Starting elimination communication

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Starting elimination communication

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You can start doing elimination communication, honestly, from the day they are born. When they are that small, it is more difficult because you are going to have to find a way to hold them so that you are supporting their neck and that sort of thing. It can be more difficult actually holding them over the pot or over the sink when they are babies. At the very least, you can start with not letting them get used to being wet. Which means, as soon as they go to the bathroom, switching that diaper right away, or just letting them be naked and lay them on the diaper and swap it out, so they are never sitting in their own waste. As they get older, you can put them on the pot as soon as they can sit up. There's really not much to it. In order to get started, you honestly, just start putting them on the pot and changing them more often. There is really nothing fancy or set schedule. You can do it part-time and when you think of it. After naps is often a good time to start. You can do it full time and keep them naked all day. You can choose a time for starting and how often you really encourage EC.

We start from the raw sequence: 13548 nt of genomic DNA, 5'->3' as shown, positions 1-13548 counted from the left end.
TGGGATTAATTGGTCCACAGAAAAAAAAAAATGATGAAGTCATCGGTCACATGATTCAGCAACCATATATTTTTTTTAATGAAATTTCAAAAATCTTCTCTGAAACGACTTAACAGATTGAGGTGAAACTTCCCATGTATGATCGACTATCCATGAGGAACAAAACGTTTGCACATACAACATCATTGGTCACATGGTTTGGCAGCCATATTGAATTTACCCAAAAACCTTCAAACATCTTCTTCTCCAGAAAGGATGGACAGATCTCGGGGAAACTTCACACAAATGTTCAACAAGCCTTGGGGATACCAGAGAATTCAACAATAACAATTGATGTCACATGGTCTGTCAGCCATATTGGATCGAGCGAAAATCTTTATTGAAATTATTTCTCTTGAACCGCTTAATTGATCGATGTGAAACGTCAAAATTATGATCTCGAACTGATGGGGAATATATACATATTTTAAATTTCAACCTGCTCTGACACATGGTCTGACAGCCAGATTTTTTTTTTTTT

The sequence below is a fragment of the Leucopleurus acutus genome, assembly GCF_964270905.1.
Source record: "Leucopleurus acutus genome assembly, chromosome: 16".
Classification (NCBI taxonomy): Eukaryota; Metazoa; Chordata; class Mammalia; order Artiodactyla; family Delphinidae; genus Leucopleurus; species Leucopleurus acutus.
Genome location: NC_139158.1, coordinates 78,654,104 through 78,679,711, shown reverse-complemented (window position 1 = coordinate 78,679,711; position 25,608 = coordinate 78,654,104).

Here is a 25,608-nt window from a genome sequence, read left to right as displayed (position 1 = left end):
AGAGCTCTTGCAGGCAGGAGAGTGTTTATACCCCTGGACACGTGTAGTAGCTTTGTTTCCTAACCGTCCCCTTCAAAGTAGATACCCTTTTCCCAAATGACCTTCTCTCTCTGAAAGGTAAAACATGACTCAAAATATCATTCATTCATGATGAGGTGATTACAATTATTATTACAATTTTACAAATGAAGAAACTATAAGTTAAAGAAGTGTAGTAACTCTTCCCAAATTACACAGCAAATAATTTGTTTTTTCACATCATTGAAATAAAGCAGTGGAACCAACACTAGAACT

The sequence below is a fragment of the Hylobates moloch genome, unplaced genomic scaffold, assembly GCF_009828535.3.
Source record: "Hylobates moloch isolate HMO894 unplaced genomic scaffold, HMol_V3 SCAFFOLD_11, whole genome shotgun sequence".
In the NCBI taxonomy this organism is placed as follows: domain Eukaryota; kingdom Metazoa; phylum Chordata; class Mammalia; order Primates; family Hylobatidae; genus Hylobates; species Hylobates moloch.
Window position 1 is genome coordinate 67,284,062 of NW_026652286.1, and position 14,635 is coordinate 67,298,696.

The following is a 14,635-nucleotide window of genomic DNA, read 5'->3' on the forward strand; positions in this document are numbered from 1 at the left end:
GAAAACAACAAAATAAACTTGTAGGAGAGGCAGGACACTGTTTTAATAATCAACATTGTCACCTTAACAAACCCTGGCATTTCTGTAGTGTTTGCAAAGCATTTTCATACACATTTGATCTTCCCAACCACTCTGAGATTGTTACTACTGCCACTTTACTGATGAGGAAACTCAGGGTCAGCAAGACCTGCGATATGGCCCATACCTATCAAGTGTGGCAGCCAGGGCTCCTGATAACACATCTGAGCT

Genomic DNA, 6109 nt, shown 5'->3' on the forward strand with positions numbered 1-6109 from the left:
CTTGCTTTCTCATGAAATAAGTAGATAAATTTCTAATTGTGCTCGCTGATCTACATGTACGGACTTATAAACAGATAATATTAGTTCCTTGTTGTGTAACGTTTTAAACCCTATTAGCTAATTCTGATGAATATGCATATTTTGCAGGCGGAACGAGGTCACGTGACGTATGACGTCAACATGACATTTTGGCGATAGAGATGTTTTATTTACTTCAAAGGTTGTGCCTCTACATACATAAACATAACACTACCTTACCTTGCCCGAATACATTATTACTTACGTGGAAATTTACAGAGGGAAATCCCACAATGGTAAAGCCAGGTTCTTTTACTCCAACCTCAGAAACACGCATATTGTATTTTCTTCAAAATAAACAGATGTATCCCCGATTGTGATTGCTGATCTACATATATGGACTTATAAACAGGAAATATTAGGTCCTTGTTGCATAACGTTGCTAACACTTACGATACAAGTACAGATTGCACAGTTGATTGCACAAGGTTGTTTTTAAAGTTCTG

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Megan Macmanus

Mom & Writer

Megan Hyndman is the mother to two-year-old Finnegan and a newborn, Saoirse. She is a writer, yoga teacher and private tutor and has recently started her own tutoring company, Honors Educational Services.  She and her husband Jason have been married since 2006, and since that time they’ve gone from a couple who thought they never wanted kids to a family of five, if you count the dog – and the 60-lb Rottweiler mix is definitely one of the kids.  The first baby under six months either parent ever saw was their own son, after a home birth, so they had to learn everything from scratch.  As a home birthing, cloth-diapering, infant potty-training, breastfeeding, sort of co-sleeping parent planning to home school, who also vaccinates, circumcises, disciplines, watches TV with Finn way more than she should and works full time, Megan doesn’t really fit into any “Mommy groups” – and that’s okay with her. Megan’s parenting philosophy is the same philosophy she tells her tutoring students: Use What Works for You.  

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